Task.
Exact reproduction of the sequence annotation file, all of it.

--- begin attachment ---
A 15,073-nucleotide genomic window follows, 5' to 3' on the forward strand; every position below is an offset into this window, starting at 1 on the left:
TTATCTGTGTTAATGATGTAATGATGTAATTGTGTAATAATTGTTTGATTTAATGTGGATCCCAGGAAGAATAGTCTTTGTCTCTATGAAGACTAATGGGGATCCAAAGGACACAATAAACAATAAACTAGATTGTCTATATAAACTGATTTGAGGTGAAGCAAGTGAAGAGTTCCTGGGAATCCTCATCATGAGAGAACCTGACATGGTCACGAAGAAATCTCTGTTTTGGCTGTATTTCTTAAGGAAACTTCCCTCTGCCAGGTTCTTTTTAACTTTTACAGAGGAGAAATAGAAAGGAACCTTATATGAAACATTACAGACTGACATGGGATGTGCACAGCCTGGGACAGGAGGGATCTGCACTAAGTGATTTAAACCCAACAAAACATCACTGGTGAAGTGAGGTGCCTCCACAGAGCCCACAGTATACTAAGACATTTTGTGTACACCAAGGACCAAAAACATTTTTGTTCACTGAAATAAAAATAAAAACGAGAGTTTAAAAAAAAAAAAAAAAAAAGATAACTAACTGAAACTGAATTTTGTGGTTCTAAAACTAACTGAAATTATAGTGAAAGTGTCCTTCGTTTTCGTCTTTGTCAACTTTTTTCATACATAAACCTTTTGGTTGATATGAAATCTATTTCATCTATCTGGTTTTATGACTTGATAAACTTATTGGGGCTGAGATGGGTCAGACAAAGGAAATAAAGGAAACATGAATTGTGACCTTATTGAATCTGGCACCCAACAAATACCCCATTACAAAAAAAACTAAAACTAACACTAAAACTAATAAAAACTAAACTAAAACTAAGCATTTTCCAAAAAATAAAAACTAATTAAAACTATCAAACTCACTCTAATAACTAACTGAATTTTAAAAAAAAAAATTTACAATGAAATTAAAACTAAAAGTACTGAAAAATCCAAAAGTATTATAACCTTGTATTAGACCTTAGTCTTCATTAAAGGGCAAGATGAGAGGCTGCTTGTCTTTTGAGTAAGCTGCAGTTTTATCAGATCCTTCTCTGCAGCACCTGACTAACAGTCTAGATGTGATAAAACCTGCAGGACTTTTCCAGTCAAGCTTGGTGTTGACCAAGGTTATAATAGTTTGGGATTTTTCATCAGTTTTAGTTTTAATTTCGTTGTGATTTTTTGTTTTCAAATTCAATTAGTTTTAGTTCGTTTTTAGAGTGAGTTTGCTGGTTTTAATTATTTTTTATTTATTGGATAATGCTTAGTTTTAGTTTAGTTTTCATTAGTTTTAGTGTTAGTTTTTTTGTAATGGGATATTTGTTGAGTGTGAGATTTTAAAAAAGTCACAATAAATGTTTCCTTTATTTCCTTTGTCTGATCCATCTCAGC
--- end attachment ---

A 15,073-nucleotide genomic window follows, 5' to 3' on the forward strand; every position below is an offset into this window, starting at 1 on the left:
TTATCTGTGTTAATGATGTAATGATGTAATTGTGTAATAATTGTTTGATTTAATGTGGATCCCAGGAAGAATAGTCTTTGTCTCTATGAAGACTAATGGGGATCCAAAGGACACAATAAACAATAAACTAGATTGTCTATATAAACTGATTTGAGGTGAAGCAAGTGAAGAGTTCCTGGGAATCCTCATCATGAGAGAACCTGACATGGTCACGAAGAAATCTCTGTTTTGGCTGTATTTCTTAAGGAAACTTCCCTCTGCCAGGTTCTTTTTAACTTTTACAGAGGAGAAATAGAAAGGAACCTTATATGAAACATTACAGACTGACATGGGATGTGCACAGCCTGGGACAGGAGGGATCTGCACTAAGTGATTTAAACCCAACAAAACATCACTGGTGAAGTGAGGTGCCTCCACAGAGCCCACAGTATACTAAGACATTTTGTGTACACCAAGGACCAAAAACATTTTTGTTCACTGAAATAAAAATAAAAACGAGAGTTTAAAAAAAAAAAAAAAAAAAGATAACTAACTGAAACTGAATTTTGTGGTTCTAAAACTAACTGAAATTATAGTGAAAGTGTCCTTCGTTTTCGTCTTTGTCAACTTTTTTCATACATAAACCTTTTGGTTGATATGAAATCTATTTCATCTATCTGGTTTTATGACTTGATAAACTTATTGGGGCTGAGATGGGTCAGACAAAGGAAATAAAGGAAACATGAATTGTGACCTTATTGAATCTGGCACCCAACAAATACCCCATTACAAAAAAAACTAAAACTAACACTAAAACTAATAAAAACTAAACTAAAACTAAGCATTTTCCAAAAAATAAAAACTAATTAAAACTATCAAACTCACTCTAATAACTAACTGAATTTTAAAAAAAAAAATTTACAATGAAATTAAAACTAAAAGTACTGAAAAATCCAAAAGTATTATAACCTTGTATTAGACCTTAGTCTTCATTAAAGGGCAAGATGAGAGGCTGCTTGTCTTTTGAGTAAGCTGCAGTTTTATCAGATCCTTCTCTGCAGCACCTGACTAACAGTCTAGATGTGATAAAACCTGCAGGACTTTTCCAGTCAAGCTTGGTGTTGACCAAGGTTATAATAGTTTGGGATTTTTCATCAGTTTTAGTTTTAATTTCGTTGTGATTTTTTGTTTTCAAATTCAATTAGTTTTAGTTCGTTTTTAGAGTGAGTTTGCTGGTTTTAATTATTTTTTATTTATTGGATAATGCTTAGTTTTAGTTTAGTTTTCATTAGTTTTAGTGTTAGTTTTTTTGTAATGGGATATTTGTTGAGTGTGAGATTTTAAAAAAGTCACAATAAATGTTTCCTTTATTTCCTTTGTCTGATCCATCTCAGC